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Privatization Group Tied To California Dark Money Millions - TPMMuckraker
Privatization Group Tied To California Dark Money Millions
ERIC LACH - TPMMuckraker
FEBRUARY 6, 2013, 6:05 AM
An engineering trade organization that advocates for privatizing government work has been tied to the group behind the $11 million dark money donation that prompted a legal showdown in California last fall.
The $400,000 that can now be traced back to a group called the American Council of Engineering Companies in California (ACEC-CA) may not be the biggest of disclosures, but when it comes to dark money in politics, any transparency at all is a revelation.
Campaign finance reports released last week in California show that the Sacramento, Calif.-based ACEC-CA wrote two checks to the conservative group Americans for Job Security in 2012, one in July for $150,000 and one in September for $250,000, which were described in disclosures to California’s Secretary of State as intended for “issue advocacy.”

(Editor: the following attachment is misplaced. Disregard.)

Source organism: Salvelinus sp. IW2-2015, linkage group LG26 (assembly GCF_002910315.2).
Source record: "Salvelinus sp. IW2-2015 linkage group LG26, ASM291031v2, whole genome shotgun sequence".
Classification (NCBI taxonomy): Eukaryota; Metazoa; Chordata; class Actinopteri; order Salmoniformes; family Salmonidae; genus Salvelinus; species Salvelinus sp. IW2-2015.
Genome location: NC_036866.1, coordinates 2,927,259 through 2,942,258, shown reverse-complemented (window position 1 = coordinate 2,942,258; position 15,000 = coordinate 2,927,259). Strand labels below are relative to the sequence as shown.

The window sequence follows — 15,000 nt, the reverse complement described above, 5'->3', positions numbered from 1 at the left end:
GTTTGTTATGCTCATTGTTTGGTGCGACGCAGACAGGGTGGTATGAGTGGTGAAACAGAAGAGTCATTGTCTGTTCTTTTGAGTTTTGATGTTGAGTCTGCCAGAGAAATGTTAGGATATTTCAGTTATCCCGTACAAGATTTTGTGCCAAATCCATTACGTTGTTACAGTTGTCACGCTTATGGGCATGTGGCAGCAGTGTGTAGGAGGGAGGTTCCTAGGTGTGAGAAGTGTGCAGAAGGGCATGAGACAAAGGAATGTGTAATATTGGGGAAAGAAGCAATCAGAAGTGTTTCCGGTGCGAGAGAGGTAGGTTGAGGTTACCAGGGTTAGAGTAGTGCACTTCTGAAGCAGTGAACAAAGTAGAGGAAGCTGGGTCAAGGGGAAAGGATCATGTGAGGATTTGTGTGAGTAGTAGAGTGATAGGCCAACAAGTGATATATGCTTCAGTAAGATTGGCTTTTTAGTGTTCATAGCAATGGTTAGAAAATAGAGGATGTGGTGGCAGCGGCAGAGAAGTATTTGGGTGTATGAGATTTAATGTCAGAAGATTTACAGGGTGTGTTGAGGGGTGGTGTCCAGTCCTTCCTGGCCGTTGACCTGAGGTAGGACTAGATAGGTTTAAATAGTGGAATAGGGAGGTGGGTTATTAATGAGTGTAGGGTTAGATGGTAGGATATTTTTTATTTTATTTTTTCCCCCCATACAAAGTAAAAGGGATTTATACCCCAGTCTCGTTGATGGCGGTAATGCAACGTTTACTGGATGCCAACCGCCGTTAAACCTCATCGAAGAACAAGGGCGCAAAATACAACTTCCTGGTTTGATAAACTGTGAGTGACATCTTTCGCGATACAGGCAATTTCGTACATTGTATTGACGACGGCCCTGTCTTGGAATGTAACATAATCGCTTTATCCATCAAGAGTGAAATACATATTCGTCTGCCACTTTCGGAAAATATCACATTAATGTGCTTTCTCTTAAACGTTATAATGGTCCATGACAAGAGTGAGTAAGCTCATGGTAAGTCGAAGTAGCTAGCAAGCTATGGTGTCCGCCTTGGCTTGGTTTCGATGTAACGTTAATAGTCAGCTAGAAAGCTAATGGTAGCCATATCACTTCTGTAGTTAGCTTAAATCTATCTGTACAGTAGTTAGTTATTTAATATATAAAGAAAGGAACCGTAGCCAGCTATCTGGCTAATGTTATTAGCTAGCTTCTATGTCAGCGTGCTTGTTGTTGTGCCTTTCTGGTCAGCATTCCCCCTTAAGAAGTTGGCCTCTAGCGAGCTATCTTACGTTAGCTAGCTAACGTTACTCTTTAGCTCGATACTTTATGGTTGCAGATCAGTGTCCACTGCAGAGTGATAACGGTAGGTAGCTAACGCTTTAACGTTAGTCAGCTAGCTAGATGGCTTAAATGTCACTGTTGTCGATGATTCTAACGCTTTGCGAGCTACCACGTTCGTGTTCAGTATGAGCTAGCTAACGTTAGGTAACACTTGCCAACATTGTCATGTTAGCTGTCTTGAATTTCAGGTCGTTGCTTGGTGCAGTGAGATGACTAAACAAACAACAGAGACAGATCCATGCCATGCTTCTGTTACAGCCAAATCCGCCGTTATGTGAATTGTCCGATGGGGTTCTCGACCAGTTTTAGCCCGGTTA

The day before Election Day, California’s campaign finance watchdog agency revealed that Americans for Job Security was the source of an $11 million donation, made on Oct. 15, to ballot initiative efforts in California. The recipient of the money was a group called the Small Business Action Committee PAC (SBAC), which was opposing California’s Proposition 30, Gov. Jerry Brown’s tax-hike initiative, and supporting Proposition 32, which would have prohibited labor unions from raising political money through payroll deductions.
But Americans for Job Security hadn’t simply written a check to the SBAC. Instead, the money had been funneled through an Arizona dark money group called Americans for Responsible Leadership, with the help of yet another group, The Center to Protect Patient Rights, which has been tied to the movement of millions of dollars between political non-profits. As a dark money group, Americans for Responsible Leadership did not disclose its donors, prompting outcries from Democrats and progressives in the state. California’s Fair Political Practices Commission (FPPC), the watchdog agency, subsequently sued the group, which led to the eventual unmasking of Americans for Job Security. The watchdog agency said the transaction amounted to “campaign money laundering.”
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